1/2 cup coconut flour

1/2 teaspoon salt

1/2 cup coconut oil

1/4 cup warm water

Combine all the ingredients in a bowl to form dough. You may have to warm the coconut oil first to make sure it mixes well. Transfer the dough ball to a 9-inch pie plate and press out evenly. The dough will not be sticky enough to roll out.


1 large egg

1 tablespoon buckwheat flour (okay, it doesn’t have to be buckwheat…it can be any kind, I just like to use something different because it’s such a little amount you can’t taste it anyway)

1/4 cup plain, whole-milk, greek yogurt

1/2 cup brown rice syrup (or whatever other sweetener you want, i.e. honey, maple syrup, agave, mix and match)

1/2 teaspoon salt

1 16 oz. can of pure pumpkin

1/2 teaspoon cinnamon

1/2 teaspoon ginger

1/4 teaspoon nutmeg

Whisk all this goodness together in a bowl and pour into pie crust. Bake at 350 degrees F for 35-40 minutes.

Take note, that if you don’t eat the whole pie after it’s been cooled, when you take it out of the fridge the next day, the crust will make it harder to cut (cold coconut oil). Also, another option I’ve done with this recipe is to make parfaits. Bake the crust by itself and crumble to pieces, dice up some green apples and bake on a cookie sheet, bake the filling by itself, and viola! Layer away. If you must use whip cream, make sure you whip it yourself. None of that canned crap.




Banana Bread

Banana bread doesn’t have to be on your “do not eat” list when you’re training hard for a race. If you make it with the right ingredients, it can actually be a runner’s superfood! Bananas, of course, have many health benefits, but some key nutrients are potassium, vitamin B6, managanese, magnesium, and yes, even a little vitamin C. Coconut oil is an immune booster, having antimicrobial lipids, lauric acid, capric acid, and capryilc acid which have antifungal, antibacterial, and antiviral properties. Yogurt (cow’s milk) is a complete protein, with calcium and probiotics. Cinnamon works as an anti-inflammatory and is high in antioxidants. Below is a recipe that I use:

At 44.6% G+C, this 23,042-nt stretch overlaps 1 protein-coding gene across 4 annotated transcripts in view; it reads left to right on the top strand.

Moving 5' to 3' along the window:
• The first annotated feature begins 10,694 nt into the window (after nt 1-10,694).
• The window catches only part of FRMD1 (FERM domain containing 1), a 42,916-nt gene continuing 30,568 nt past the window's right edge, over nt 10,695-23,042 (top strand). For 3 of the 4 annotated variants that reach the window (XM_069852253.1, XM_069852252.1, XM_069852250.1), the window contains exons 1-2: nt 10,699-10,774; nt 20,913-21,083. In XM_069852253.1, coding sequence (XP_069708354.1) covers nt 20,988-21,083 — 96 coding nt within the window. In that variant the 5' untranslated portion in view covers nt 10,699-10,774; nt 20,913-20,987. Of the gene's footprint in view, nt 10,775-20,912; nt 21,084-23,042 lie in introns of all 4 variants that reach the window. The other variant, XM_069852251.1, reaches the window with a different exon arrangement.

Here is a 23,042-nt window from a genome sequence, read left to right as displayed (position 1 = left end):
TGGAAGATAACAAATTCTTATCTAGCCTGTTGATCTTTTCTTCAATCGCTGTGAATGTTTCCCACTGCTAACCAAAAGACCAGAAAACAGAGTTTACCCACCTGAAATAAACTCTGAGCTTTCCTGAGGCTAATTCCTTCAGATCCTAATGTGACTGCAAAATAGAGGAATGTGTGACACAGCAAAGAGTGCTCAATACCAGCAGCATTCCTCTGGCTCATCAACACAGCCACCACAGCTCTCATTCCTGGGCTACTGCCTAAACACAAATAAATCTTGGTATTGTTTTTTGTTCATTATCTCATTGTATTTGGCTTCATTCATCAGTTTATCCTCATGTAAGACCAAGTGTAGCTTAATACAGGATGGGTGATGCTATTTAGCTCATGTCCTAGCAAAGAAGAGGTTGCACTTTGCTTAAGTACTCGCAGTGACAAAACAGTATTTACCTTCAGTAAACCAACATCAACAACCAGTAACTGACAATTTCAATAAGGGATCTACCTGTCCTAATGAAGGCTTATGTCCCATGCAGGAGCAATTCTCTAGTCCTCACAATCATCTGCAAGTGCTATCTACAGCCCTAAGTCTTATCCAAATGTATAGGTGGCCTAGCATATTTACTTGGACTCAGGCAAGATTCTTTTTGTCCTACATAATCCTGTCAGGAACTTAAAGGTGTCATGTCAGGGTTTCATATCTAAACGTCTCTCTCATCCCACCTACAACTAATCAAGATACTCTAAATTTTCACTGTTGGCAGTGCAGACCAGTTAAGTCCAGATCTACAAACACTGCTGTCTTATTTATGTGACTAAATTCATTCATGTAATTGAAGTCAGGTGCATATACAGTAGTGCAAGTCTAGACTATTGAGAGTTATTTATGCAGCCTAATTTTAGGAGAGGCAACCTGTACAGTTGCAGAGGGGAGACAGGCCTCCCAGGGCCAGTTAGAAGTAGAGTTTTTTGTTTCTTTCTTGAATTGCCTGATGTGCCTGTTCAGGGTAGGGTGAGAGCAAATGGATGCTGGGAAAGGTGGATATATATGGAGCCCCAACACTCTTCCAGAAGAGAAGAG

• 1/2 cup coconut oil
  • 1 cup whole milk greek yogurt
  • 1/2 cup agave nector, honey, OR pure maple syrup
  • 2 eggs
  • 1 cup mashed bananas
  • 1 teaspoon vanilla
  • 2 1/4 cups of flour (I use, 1 cup wheat flour, 1 cup coconut flour, and 1/4 cup sprouted rye flour, or some other random grain flour)
  • 1 1/2 teaspoons baking powder
  • 1/2 teaspoon baking soda
  • 2 teaspoons cinnamon
  • 1/2 teaspoon salt
  • If you want, you can add chocolate chips, cocoa nibs, sliced almonds, dried blueberries, etc. Use your own judgement on how much you want in there.


  1. Grease/spray baking dish(es) and preheat oven to 350 degrees F.
  2. Combine all ingredients except whatever additive you decide to use (if any).
  3. Make sure all ingredients are mixed thoroughly, then stir in additive.
  4. Bake for approximately 30 minutes.

Helpful tips

This recipe makes two loaves, but you can also use an 8×8 baking pan. If you do, try baking it at 325 degrees F for 35 minutes instead.

I use frozen bananas (thawed) because they are much easier to mush. But because they are cold, they tend to harden the coconut oil, making it impossible to mix. So what I do, is heat up the oil on low in a sauce pan with the bananas and get that mixture warm before stirring it into the rest of the batter.

The batter is kind of thick, so you’ll probably need to smooth out the top with a spatula before you put it in the oven.

This is a great post-run, second breakfast meal. It has the carbs to replenish your body and fuel to move on to the rest of your day. It’s calorie dense, but filled with very useful calories. You can also use it as an alternative to common baked goods, if you’re slowly trying to step away from the sweets. If you add chocolate chips, it definitely could pass as a dessert, and then all you have to feel guilty about is the chocolate. Ha! Enjoy.